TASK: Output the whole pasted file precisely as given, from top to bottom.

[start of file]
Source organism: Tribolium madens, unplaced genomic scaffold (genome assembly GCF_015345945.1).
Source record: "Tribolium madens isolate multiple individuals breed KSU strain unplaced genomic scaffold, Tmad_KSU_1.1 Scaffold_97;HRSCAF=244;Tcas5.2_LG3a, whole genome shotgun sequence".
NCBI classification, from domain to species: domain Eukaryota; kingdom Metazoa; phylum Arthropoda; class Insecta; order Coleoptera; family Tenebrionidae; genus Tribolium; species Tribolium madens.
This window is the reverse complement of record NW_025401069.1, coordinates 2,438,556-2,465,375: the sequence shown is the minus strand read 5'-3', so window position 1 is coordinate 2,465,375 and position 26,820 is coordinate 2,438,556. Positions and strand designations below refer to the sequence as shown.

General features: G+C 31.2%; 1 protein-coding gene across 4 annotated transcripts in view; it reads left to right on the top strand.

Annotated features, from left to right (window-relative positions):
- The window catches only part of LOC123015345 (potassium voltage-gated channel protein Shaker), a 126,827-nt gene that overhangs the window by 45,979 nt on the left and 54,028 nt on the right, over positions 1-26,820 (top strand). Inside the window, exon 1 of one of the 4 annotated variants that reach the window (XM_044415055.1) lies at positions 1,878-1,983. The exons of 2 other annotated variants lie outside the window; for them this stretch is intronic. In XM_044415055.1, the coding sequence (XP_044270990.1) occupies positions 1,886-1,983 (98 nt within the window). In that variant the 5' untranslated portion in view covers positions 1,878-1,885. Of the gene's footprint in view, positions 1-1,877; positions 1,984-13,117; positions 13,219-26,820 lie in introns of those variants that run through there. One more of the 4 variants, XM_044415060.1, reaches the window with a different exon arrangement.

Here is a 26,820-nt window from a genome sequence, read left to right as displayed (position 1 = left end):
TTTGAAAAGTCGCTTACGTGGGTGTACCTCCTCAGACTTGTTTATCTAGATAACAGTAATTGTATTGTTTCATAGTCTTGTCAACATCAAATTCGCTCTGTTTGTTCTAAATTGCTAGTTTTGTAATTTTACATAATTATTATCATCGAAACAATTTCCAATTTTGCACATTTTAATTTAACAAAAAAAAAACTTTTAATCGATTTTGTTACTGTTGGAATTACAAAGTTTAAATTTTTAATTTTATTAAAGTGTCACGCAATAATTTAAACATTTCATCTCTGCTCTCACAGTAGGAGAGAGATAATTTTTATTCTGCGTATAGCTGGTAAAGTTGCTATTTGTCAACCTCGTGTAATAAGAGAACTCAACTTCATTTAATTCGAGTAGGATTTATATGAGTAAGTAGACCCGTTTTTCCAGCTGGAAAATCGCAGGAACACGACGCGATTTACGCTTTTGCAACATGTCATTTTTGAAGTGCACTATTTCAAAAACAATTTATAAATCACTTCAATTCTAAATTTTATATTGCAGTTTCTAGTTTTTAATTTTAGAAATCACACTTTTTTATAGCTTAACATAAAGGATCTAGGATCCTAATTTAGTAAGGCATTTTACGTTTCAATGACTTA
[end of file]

Source organism: Tribolium madens, unplaced genomic scaffold (genome assembly GCF_015345945.1).
Source record: "Tribolium madens isolate multiple individuals breed KSU strain unplaced genomic scaffold, Tmad_KSU_1.1 Scaffold_97;HRSCAF=244;Tcas5.2_LG3a, whole genome shotgun sequence".
NCBI classification, from domain to species: domain Eukaryota; kingdom Metazoa; phylum Arthropoda; class Insecta; order Coleoptera; family Tenebrionidae; genus Tribolium; species Tribolium madens.
This window is the reverse complement of record NW_025401069.1, coordinates 2,438,556-2,465,375: the sequence shown is the minus strand read 5'-3', so window position 1 is coordinate 2,465,375 and position 26,820 is coordinate 2,438,556. Positions and strand designations below refer to the sequence as shown.

General features: G+C 31.2%; 1 protein-coding gene across 4 annotated transcripts in view; it reads left to right on the top strand.

Annotated features, from left to right (window-relative positions):
- The window catches only part of LOC123015345 (potassium voltage-gated channel protein Shaker), a 126,827-nt gene that overhangs the window by 45,979 nt on the left and 54,028 nt on the right, over positions 1-26,820 (top strand). Inside the window, exon 1 of one of the 4 annotated variants that reach the window (XM_044415055.1) lies at positions 1,878-1,983. The exons of 2 other annotated variants lie outside the window; for them this stretch is intronic. In XM_044415055.1, the coding sequence (XP_044270990.1) occupies positions 1,886-1,983 (98 nt within the window). In that variant the 5' untranslated portion in view covers positions 1,878-1,885. Of the gene's footprint in view, positions 1-1,877; positions 1,984-13,117; positions 13,219-26,820 lie in introns of those variants that run through there. One more of the 4 variants, XM_044415060.1, reaches the window with a different exon arrangement.

Here is a 26,820-nt window from a genome sequence, read left to right as displayed (position 1 = left end):
TTTGAAAAGTCGCTTACGTGGGTGTACCTCCTCAGACTTGTTTATCTAGATAACAGTAATTGTATTGTTTCATAGTCTTGTCAACATCAAATTCGCTCTGTTTGTTCTAAATTGCTAGTTTTGTAATTTTACATAATTATTATCATCGAAACAATTTCCAATTTTGCACATTTTAATTTAACAAAAAAAAAACTTTTAATCGATTTTGTTACTGTTGGAATTACAAAGTTTAAATTTTTAATTTTATTAAAGTGTCACGCAATAATTTAAACATTTCATCTCTGCTCTCACAGTAGGAGAGAGATAATTTTTATTCTGCGTATAGCTGGTAAAGTTGCTATTTGTCAACCTCGTGTAATAAGAGAACTCAACTTCATTTAATTCGAGTAGGATTTATATGAGTAAGTAGACCCGTTTTTCCAGCTGGAAAATCGCAGGAACACGACGCGATTTACGCTTTTGCAACATGTCATTTTTGAAGTGCACTATTTCAAAAACAATTTATAAATCACTTCAATTCTAAATTTTATATTGCAGTTTCTAGTTTTTAATTTTAGAAATCACACTTTTTTATAGCTTAACATAAAGGATCTAGGATCCTAATTTAGTAAGGCATTTTACGTTTCAATGACTTA